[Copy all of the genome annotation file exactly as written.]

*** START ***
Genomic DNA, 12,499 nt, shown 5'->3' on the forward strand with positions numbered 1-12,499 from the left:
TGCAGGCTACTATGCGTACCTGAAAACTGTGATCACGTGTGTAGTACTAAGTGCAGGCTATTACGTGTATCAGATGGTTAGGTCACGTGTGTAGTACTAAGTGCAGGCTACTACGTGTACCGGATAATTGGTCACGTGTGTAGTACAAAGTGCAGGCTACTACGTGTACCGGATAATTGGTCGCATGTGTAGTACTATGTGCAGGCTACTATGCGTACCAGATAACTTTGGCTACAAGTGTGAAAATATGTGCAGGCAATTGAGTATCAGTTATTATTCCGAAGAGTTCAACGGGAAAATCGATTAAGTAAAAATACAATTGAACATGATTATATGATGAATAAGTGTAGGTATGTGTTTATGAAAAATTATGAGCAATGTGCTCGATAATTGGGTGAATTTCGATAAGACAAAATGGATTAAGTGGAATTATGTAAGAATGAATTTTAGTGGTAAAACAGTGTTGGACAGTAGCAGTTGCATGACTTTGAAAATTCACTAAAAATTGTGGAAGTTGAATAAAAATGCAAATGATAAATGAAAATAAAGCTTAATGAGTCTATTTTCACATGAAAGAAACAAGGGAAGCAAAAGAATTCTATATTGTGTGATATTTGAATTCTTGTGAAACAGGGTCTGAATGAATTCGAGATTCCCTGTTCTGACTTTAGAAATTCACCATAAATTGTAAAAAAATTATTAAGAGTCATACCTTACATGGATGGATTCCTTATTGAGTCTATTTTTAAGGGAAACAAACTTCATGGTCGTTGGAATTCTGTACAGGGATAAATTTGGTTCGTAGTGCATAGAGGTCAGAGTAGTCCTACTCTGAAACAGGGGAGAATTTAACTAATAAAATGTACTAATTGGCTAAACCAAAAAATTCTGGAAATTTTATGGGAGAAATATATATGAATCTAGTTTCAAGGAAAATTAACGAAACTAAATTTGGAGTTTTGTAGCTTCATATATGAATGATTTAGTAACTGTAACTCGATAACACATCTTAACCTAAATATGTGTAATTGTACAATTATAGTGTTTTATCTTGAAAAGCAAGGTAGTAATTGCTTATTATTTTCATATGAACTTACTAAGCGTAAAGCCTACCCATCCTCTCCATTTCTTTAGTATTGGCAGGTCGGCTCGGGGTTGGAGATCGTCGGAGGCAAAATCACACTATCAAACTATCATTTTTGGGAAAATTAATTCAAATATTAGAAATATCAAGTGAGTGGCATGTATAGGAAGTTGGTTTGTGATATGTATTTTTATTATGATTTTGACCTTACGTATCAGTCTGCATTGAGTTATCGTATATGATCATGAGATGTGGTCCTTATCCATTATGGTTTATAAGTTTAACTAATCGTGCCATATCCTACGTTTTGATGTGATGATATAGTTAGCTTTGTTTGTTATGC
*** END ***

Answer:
Genomic DNA, 12,499 nt, shown 5'->3' on the forward strand with positions numbered 1-12,499 from the left:
TGCAGGCTACTATGCGTACCTGAAAACTGTGATCACGTGTGTAGTACTAAGTGCAGGCTATTACGTGTATCAGATGGTTAGGTCACGTGTGTAGTACTAAGTGCAGGCTACTACGTGTACCGGATAATTGGTCACGTGTGTAGTACAAAGTGCAGGCTACTACGTGTACCGGATAATTGGTCGCATGTGTAGTACTATGTGCAGGCTACTATGCGTACCAGATAACTTTGGCTACAAGTGTGAAAATATGTGCAGGCAATTGAGTATCAGTTATTATTCCGAAGAGTTCAACGGGAAAATCGATTAAGTAAAAATACAATTGAACATGATTATATGATGAATAAGTGTAGGTATGTGTTTATGAAAAATTATGAGCAATGTGCTCGATAATTGGGTGAATTTCGATAAGACAAAATGGATTAAGTGGAATTATGTAAGAATGAATTTTAGTGGTAAAACAGTGTTGGACAGTAGCAGTTGCATGACTTTGAAAATTCACTAAAAATTGTGGAAGTTGAATAAAAATGCAAATGATAAATGAAAATAAAGCTTAATGAGTCTATTTTCACATGAAAGAAACAAGGGAAGCAAAAGAATTCTATATTGTGTGATATTTGAATTCTTGTGAAACAGGGTCTGAATGAATTCGAGATTCCCTGTTCTGACTTTAGAAATTCACCATAAATTGTAAAAAAATTATTAAGAGTCATACCTTACATGGATGGATTCCTTATTGAGTCTATTTTTAAGGGAAACAAACTTCATGGTCGTTGGAATTCTGTACAGGGATAAATTTGGTTCGTAGTGCATAGAGGTCAGAGTAGTCCTACTCTGAAACAGGGGAGAATTTAACTAATAAAATGTACTAATTGGCTAAACCAAAAAATTCTGGAAATTTTATGGGAGAAATATATATGAATCTAGTTTCAAGGAAAATTAACGAAACTAAATTTGGAGTTTTGTAGCTTCATATATGAATGATTTAGTAACTGTAACTCGATAACACATCTTAACCTAAATATGTGTAATTGTACAATTATAGTGTTTTATCTTGAAAAGCAAGGTAGTAATTGCTTATTATTTTCATATGAACTTACTAAGCGTAAAGCCTACCCATCCTCTCCATTTCTTTAGTATTGGCAGGTCGGCTCGGGGTTGGAGATCGTCGGAGGCAAAATCACACTATCAAACTATCATTTTTGGGAAAATTAATTCAAATATTAGAAATATCAAGTGAGTGGCATGTATAGGAAGTTGGTTTGTGATATGTATTTTTATTATGATTTTGACCTTACGTATCAGTCTGCATTGAGTTATCGTATATGATCATGAGATGTGGTCCTTATCCATTATGGTTTATAAGTTTAACTAATCGTGCCATATCCTACGTTTTGATGTGATGATATAGTTAGCTTTGTTTGTTATGC